When pollsters survey people for their thoughts about the federal government and Congress, they often find folks are pretty disenchanted with the government overall, but appreciate the efforts of their own representatives and senators.
If Gallup were to come calling at the Tribune this week, that’s roughly the sentiment we’d share.
Thanks in part to the work of our Congressional delegation, the U.S International Trade Commission voted unanimously last week to scrap some proposed new tariffs on “uncoated groundwood paper” from Canada. That’s the kind of paper used by the Tribune and many other newspapers all across the country. The proposed tariffs, or taxes, would have cost publishers millions of dollars or, in the case of this paper, upwards of $10,000 a year.
U.S. Sens. Mike Enzi and John Barrasso and U.S. Rep. Liz Cheney jointly submitted testimony to the International Trade Commission opposing the tariffs. They said the tariffs could have “devastating” effects on Wyoming’s small newspapers and the people they serve with coverage of news, community events and sports.
“... Tariffs on uncoated groundwood paper may be the nail in the coffin of these critical local businesses,” Enzi, Barrasso and Cheney wrote in their testimony. They added that, “We believe the local newspaper industry will adjust to the challenges of doing business in the digital age, but only if it has the ability to do so without the threat of artificially increased costs resulting from this investigation.”
Another arm of the federal government, the Federal Trade Commission, proposed the costly new tariffs earlier this year at the behest of one paper mill in Washington state, the North Pacific Paper Company (NORPAC). The company, owned by a New York hedge fund, claims it’s losing business to unfairly subsidized Canadian paper.
We could list many reasons why the complaint was off-base. But the biggest problem is that NORPAC leaders ignored a very simple reality: Paper mills are losing business because there just isn’t as much business to be had.
Newspaper publishers were struggling with problems like sinking advertising dollars long before the Federal Trade Commission proposed these tariffs. Even without these added costs, the industry continues to face challenging times.
Publishers have not been suddenly rushing to the northern border to load up on dirt-cheap Canadian paper in recent years. No, many newspapers are either shutting down (in which case they’re buying no paper) or cutting back (buying less of it). It’s not a supply problem — it’s an issue of demand. That’s why it was preposterous to suggest that having the government step in and raise prices would somehow spur publishers to buy more paper. It was much more likely that the tariffs would do the opposite — lowering demand even further by damaging publishers and likely running some papers out of business.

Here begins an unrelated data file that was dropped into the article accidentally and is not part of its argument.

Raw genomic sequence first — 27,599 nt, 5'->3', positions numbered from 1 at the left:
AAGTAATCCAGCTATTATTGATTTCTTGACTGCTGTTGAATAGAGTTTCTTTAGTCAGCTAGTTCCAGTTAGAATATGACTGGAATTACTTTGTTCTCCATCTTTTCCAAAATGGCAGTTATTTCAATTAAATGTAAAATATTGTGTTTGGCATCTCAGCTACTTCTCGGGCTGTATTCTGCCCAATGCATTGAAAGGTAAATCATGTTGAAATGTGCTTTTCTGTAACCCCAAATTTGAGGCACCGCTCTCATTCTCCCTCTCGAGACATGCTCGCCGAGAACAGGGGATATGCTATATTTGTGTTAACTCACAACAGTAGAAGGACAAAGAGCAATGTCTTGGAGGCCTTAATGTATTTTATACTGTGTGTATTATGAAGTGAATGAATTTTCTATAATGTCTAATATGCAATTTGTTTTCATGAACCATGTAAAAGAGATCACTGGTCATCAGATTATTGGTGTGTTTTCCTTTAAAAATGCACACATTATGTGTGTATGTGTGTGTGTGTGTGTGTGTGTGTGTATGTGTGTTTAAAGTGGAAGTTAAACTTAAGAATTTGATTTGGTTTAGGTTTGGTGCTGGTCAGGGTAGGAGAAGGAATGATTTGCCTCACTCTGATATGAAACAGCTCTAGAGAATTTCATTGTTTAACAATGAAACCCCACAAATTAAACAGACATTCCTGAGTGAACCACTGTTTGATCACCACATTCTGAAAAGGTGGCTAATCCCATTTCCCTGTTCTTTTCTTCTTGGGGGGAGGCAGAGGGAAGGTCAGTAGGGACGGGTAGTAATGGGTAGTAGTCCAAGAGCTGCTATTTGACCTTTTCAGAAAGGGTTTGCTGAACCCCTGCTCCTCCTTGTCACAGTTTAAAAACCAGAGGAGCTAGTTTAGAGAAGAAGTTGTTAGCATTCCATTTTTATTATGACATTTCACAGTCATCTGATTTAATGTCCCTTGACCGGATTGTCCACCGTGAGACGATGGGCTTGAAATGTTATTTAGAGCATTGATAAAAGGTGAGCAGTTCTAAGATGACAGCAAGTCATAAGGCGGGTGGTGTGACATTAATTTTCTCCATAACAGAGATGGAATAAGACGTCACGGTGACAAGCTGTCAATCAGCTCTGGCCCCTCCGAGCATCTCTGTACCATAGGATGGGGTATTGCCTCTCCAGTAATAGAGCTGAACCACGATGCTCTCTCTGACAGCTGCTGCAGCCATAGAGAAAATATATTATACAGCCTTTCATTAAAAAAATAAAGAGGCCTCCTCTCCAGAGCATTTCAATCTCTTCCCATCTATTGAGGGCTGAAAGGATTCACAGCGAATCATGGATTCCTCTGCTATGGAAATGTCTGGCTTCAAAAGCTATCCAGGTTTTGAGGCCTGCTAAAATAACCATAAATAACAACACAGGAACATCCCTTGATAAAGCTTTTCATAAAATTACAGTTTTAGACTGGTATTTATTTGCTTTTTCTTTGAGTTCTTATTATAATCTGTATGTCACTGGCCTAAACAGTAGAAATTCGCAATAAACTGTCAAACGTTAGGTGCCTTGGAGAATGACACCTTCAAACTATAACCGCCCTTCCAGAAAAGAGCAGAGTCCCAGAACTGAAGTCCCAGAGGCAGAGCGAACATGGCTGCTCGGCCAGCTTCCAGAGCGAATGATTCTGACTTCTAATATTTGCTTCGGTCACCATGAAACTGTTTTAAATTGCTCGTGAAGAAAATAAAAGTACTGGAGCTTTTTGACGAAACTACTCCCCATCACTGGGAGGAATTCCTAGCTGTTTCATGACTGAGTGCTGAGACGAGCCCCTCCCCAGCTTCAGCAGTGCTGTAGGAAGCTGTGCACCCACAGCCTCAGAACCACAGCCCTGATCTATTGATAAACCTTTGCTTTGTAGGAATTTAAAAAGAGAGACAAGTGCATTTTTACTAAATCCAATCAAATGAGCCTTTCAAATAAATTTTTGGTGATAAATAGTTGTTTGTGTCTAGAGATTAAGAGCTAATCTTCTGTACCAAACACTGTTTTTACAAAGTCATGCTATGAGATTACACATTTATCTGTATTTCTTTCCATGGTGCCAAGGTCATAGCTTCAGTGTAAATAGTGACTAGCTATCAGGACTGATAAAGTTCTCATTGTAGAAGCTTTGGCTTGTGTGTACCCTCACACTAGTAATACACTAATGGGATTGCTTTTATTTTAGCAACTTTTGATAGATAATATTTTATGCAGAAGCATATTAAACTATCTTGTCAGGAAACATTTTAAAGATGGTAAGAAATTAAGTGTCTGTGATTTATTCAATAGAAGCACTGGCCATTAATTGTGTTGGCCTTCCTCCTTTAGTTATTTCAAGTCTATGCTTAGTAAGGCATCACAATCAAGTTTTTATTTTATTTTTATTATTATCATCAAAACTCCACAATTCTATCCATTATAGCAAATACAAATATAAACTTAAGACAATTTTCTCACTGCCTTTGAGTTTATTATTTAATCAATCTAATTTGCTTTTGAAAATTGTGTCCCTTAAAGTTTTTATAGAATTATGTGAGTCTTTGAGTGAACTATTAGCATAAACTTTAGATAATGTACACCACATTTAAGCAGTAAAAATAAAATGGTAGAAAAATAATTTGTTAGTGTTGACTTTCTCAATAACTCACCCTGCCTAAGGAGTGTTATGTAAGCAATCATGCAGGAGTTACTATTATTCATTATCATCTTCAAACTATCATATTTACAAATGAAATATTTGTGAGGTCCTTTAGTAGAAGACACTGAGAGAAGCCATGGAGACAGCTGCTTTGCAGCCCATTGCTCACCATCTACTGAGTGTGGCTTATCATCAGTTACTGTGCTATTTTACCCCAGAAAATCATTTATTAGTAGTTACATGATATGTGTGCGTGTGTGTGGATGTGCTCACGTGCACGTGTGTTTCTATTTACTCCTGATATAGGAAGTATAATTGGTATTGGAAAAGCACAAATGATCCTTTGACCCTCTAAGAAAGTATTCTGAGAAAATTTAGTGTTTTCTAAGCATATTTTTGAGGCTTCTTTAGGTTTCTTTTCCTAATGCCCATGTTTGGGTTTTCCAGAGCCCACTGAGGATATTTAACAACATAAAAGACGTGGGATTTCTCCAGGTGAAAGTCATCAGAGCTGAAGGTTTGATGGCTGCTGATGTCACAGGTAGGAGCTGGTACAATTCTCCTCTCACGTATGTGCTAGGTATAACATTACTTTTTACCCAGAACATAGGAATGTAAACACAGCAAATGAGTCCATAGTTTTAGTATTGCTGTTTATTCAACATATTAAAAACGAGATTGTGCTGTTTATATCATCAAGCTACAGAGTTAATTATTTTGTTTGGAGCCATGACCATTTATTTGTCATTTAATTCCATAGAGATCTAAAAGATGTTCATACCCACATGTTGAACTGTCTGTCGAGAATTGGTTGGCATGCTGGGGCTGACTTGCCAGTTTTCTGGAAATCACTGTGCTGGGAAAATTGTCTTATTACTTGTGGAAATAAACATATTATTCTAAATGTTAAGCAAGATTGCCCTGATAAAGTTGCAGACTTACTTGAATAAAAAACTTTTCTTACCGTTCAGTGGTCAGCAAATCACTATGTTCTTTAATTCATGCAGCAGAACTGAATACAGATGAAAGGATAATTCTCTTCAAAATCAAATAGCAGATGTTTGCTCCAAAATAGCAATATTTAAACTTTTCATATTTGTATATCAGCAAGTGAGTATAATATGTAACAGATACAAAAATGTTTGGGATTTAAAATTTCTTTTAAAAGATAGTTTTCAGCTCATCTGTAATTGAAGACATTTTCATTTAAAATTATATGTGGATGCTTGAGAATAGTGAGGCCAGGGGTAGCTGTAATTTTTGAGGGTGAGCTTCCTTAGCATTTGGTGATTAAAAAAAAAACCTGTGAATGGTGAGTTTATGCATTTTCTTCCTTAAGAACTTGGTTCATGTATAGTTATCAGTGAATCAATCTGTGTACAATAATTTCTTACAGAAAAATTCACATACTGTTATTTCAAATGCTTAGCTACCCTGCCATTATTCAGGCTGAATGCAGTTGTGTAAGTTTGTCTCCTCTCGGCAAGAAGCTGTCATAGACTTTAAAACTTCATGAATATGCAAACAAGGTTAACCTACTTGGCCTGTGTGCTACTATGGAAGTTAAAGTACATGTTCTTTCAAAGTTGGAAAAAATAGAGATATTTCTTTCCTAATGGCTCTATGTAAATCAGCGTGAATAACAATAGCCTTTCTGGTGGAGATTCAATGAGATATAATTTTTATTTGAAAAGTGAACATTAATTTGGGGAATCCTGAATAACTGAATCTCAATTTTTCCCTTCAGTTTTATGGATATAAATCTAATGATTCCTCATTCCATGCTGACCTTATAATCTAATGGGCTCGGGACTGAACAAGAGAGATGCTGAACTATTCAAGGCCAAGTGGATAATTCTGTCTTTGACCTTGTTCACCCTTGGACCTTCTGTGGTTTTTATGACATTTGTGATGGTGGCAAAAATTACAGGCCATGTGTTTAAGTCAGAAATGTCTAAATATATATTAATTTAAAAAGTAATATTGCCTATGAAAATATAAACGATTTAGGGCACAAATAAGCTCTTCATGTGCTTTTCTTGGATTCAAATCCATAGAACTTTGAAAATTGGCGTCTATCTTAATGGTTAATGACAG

Sanity appears to have prevailed with the International Trade Commission’s decision last week. The commission found that no U.S. industry is materially injured or threatened with material injury by the imports of the Canadian paper.
Wyoming’s Congressional delegation praised the ruling.
“These punishing tariffs have significantly increased costs for publishers, hampered production and threatened good jobs at newspapers across our state,” Sen. Barrasso said in a statement last week.
Added Sen. Enzi, “Our local papers play a vital role in the state and shouldn’t have to struggle to survive because of these tariffs that were being pushed by one company,”
U.S. Rep. Liz Cheney said she was pleased with the decision, noting that Wyoming’s local newspapers are small businesses that “provide essential local and national news coverage to communities.”
Our objections to the paper tariffs were not based on the idea that our industry is too important or fragile to tax. It’s been about facts and fairness — and we’re grateful that our delegation looked at the evidence and stood with us.
But in a day and age when some dismiss the entire media as “fake” or deride journalists as enemies, we also genuinely appreciate our delegation’s statements about the value of our industry and work.
As anyone who regularly reads this Opinion page has likely noticed, we don’t always see eye-to-eye with our Congressional delegation — and we know Rep. Cheney and Sens. Barrasso and Enzi don’t always agree with every word we write. But through it all, we believe that our representatives, like our state’s newspapers, are working to serve the people of Wyoming. And for that, we’re very thankful.